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From Washington & Jefferson to Trump & Biden

Moral Vision

The United States has produced more than its fair share of fascinating figures. Over the course of its storied history, it has produced a host of figures who have shaped the nation, the continent, and the world. Many of these have been its presidents and politicians, though others have been its inventors, its business leaders, or those who have in other ways shaped public morality. While each of these people has a public side, they also have a private side. And sometimes people who make a great impact publicly can live with great immorality privately.

In the late 1990s, the Clinton/Lewinsky scandal compelled Marvin Olasky to begin thinking about the effect private activities have on the lives of public leaders. In the context of that scandal, the White House insisted that Clinton’s private immorality had no bearing on his public role. The voting public seemed to agree that the two could remain neatly compartmentalized. “Many journalists at the time agreed with Washington Post columnist Richard Cohen that a president ‘conventionally immoral in his personal life’ can still be a wonderful ‘person in his public life.’ Can be, sure, because life is complicated. But how likely is that?”

Olasky examined the issue in his 1998 book The American Leadership Tradition. But time showed that perhaps he over-corrected—that while many conventional journalists oversimplified by taking the “no effect” line, he oversimplified in the other direction. Not only that, but in his own judgment he was censorious and lacked nuance. In Moral Vision: Leadership from George Washingon to Joe Biden (which is a substantially revised and expanded edition of his former work) he takes up the issue again and does so through a series of short biographies of noteworthy Americans. “George Washington pledged in his 1789 inaugural address that ‘the foundation for national policy will be laid in the sure and immutable principles of private morality.’ I’ve tried to look at how we have followed through on that—or have not.”

He begins at the beginning, of course, with George Washington and Thomas Jefferson. Both were great men in many ways, yet both had significant moral flaws: Washington was a slave owner; Jefferson was not only a slave owner but was also committed to sexual immorality. Olasky is not iconoclastic toward them, as if their statues ought to be torn down and their names erased from the history books. Yet, on the other hand, he does not wish to pretend that their public lives would remain entirely unaffected by their moral flaws.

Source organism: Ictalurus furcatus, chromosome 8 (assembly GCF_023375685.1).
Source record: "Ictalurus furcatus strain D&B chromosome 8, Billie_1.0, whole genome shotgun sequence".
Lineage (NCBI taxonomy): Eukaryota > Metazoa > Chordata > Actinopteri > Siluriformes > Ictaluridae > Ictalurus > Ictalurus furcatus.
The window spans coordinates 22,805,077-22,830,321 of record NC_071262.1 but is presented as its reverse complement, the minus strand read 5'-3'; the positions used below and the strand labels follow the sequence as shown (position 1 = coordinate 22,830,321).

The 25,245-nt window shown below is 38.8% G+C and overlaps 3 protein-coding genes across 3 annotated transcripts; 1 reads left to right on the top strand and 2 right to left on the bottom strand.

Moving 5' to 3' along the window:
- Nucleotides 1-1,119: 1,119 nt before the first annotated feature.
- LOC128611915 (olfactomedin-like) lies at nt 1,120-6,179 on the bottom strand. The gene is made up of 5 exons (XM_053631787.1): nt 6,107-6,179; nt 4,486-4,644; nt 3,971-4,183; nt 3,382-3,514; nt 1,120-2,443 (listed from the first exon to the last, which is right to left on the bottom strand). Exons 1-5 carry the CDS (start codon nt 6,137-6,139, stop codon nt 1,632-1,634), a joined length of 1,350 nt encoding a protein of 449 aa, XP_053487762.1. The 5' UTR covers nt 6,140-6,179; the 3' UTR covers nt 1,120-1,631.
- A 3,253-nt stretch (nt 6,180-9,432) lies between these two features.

As he moves to Andrew Jackson and Henry Clay, he grapples with the private and public lives of men who were responsible for the notorious Trail of Tears and the brutal subjugation of an entire people. Then he moves to Madame Restell who did so much to promote abortion among New Yorkers in the mid-1850s. He looks at the faith of Abraham Lincoln and whether it was consistent or inconsistent with his decision to wage total war against the South.

Grover Cleveland and John D. Rockefeller follow Lincoln, then Booker T. Washington and Ida B. Wells. As he reaches the modern era, he looks at both Roosevelts, Wilson, Truman, and Kennedy. In the postmodern era he pairs up Bill Clinton and Newt Gingrich, then Donald Trump and Joe Biden. It is safe to say that he is no fan of either one of the latter two.

As Olasky comes to the end of the book, he reflects on assessing character and some of the “tells” that may distinguish people of good character from those of poor character. He believes that fidelity in marriage is an important one, though not the only one. He highlights others as well—following through on promises, a concern for other people, honesty, and self-discipline. He even buzzes through the Ten Commandments to see which of them, when violated, has troubled the American people and which has not. In the end, he hopes that the book causes voters to consider not only a candidate’s positions or promises but also his character.

If this book has one practical benefit, I hope it will make groups reluctant to hand out voter guides that merely list candidate votes on particular issues, as if that should be the sole determinant in casting a ballot. This does a disservice to those looking for guidance. If I have done a disservice to readers by being less emphatic on some questions than I was in the first edition, so be it. I’m more aware of the complications of history and biography than I was twenty-five years ago, but I still believe in the centrality of moral vision, which is the sum of character, experience, and faith.

I thoroughly enjoyed reading Moral Vision. Olasky is a talented writer whose work reminds me a great deal of David McCullough—about as high a compliment as I know to give. I appreciated each one of the brief biographies and was challenged by the constant focus on moral strengths and weaknesses. Some will agree and some will disagree with his conclusions, but I think all will benefit from considering them.


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